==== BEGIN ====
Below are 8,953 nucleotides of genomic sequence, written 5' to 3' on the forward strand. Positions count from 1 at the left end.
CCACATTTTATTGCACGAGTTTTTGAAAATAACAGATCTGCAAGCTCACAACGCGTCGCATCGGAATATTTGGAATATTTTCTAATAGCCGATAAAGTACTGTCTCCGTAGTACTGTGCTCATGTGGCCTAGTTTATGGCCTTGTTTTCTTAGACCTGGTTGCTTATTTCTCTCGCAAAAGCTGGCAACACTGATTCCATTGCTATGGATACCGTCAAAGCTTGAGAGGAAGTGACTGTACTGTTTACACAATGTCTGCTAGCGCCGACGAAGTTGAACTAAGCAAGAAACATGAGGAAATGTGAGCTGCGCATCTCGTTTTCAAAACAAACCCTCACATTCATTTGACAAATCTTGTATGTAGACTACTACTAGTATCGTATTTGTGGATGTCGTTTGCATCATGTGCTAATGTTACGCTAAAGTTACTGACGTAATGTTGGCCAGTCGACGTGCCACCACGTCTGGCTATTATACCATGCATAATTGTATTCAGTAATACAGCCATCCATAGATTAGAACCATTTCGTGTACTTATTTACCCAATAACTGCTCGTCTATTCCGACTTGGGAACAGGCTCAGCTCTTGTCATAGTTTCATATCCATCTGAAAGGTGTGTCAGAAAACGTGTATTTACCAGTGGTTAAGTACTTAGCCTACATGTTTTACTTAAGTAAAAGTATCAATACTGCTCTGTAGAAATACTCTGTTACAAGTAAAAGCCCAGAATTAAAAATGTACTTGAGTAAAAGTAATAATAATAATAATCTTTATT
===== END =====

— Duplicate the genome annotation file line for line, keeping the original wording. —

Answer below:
Below are 8,953 nucleotides of genomic sequence, written 5' to 3' on the forward strand. Positions count from 1 at the left end.
CCACATTTTATTGCACGAGTTTTTGAAAATAACAGATCTGCAAGCTCACAACGCGTCGCATCGGAATATTTGGAATATTTTCTAATAGCCGATAAAGTACTGTCTCCGTAGTACTGTGCTCATGTGGCCTAGTTTATGGCCTTGTTTTCTTAGACCTGGTTGCTTATTTCTCTCGCAAAAGCTGGCAACACTGATTCCATTGCTATGGATACCGTCAAAGCTTGAGAGGAAGTGACTGTACTGTTTACACAATGTCTGCTAGCGCCGACGAAGTTGAACTAAGCAAGAAACATGAGGAAATGTGAGCTGCGCATCTCGTTTTCAAAACAAACCCTCACATTCATTTGACAAATCTTGTATGTAGACTACTACTAGTATCGTATTTGTGGATGTCGTTTGCATCATGTGCTAATGTTACGCTAAAGTTACTGACGTAATGTTGGCCAGTCGACGTGCCACCACGTCTGGCTATTATACCATGCATAATTGTATTCAGTAATACAGCCATCCATAGATTAGAACCATTTCGTGTACTTATTTACCCAATAACTGCTCGTCTATTCCGACTTGGGAACAGGCTCAGCTCTTGTCATAGTTTCATATCCATCTGAAAGGTGTGTCAGAAAACGTGTATTTACCAGTGGTTAAGTACTTAGCCTACATGTTTTACTTAAGTAAAAGTATCAATACTGCTCTGTAGAAATACTCTGTTACAAGTAAAAGCCCAGAATTAAAAATGTACTTGAGTAAAAGTAATAATAATAATAATCTTTATT